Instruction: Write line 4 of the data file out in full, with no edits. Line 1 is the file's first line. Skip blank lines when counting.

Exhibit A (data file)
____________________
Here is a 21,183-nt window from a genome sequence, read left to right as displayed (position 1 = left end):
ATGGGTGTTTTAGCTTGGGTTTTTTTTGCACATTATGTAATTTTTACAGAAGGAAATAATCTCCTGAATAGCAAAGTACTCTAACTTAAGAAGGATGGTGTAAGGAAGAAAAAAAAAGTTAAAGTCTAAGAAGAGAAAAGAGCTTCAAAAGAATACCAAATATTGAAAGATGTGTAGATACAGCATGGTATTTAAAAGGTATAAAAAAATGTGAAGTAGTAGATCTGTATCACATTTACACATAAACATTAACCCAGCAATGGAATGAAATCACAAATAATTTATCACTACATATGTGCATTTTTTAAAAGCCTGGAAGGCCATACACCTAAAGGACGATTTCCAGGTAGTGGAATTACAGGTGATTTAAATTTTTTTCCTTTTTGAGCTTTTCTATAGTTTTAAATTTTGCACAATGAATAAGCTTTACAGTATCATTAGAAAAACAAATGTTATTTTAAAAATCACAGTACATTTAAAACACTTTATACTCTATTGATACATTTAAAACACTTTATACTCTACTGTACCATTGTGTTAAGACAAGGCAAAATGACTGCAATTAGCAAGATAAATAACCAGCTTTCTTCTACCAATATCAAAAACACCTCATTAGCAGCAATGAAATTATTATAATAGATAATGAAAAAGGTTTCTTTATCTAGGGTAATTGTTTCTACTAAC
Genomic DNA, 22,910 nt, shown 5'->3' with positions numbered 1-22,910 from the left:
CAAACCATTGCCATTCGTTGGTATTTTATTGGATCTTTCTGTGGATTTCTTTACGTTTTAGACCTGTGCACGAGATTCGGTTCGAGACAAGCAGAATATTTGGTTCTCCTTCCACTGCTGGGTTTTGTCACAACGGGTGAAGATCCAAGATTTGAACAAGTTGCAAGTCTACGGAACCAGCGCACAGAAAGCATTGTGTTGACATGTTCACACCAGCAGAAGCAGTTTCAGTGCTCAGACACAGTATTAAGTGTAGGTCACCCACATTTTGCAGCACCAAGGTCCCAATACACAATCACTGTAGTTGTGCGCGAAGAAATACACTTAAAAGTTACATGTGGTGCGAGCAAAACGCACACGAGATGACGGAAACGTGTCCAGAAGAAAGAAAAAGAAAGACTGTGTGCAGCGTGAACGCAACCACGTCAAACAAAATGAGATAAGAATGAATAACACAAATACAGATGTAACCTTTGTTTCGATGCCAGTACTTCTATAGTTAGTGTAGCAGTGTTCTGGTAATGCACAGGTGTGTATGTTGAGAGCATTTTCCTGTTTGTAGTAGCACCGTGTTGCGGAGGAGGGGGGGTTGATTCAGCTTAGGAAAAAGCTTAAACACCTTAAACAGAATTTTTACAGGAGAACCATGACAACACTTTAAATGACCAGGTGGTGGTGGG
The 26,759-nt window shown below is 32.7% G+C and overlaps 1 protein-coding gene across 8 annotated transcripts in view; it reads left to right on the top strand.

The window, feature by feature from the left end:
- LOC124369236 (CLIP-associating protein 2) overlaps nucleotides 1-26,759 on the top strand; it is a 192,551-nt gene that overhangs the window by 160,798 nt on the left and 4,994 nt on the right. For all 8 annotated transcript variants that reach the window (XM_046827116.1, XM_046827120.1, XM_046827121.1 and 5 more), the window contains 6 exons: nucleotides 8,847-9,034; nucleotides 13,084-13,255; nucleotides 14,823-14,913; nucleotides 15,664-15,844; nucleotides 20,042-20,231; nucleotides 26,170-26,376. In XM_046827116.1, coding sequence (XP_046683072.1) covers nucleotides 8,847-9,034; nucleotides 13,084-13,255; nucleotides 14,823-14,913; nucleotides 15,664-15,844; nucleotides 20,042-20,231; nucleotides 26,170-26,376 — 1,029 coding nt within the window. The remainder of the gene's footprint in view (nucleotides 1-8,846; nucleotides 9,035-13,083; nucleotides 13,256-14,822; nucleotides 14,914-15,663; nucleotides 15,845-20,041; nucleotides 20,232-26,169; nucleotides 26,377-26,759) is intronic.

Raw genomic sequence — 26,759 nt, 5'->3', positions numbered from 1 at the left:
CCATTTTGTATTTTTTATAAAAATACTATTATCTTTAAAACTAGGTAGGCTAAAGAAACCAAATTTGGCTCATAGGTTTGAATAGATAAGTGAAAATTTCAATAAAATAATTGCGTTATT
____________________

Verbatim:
CAAACCATTGCCATTCGTTGGTATTTTATTGGATCTTTCTGTGGATTTCTTTACGTTTTAGACCTGTGCACGAGATTCGGTTCGAGACAAGCAGAATATTTGGTTCTCCTTCCACTGCTGGGTTTTGTCACAACGGGTGAAGATCCAAGATTTGAACAAGTTGCAAGTCTACGGAACCAGCGCACAGAAAGCATTGTGTTGACATGTTCACACCAGCAGAAGCAGTTTCAGTGCTCAGACACAGTATTAAGTGTAGGTCACCCACATTTTGCAGCACCAAGGTCCCAATACACAATCACTGTAGTTGTGCGCGAAGAAATACACTTAAAAGTTACATGTGGTGCGAGCAAAACGCACACGAGATGACGGAAACGTGTCCAGAAGAAAGAAAAAGAAAGACTGTGTGCAGCGTGAACGCAACCACGTCAAACAAAATGAGATAAGAATGAATAACACAAATACAGATGTAACCTTTGTTTCGATGCCAGTACTTCTATAGTTAGTGTAGCAGTGTTCTGGTAATGCACAGGTGTGTATGTTGAGAGCATTTTCCTGTTTGTAGTAGCACCGTGTTGCGGAGGAGGGGGGGTTGATTCAGCTTAGGAAAAAGCTTAAACACCTTAAACAGAATTTTTACAGGAGAACCATGACAACACTTTAAATGACCAGGTGGTGGTGGG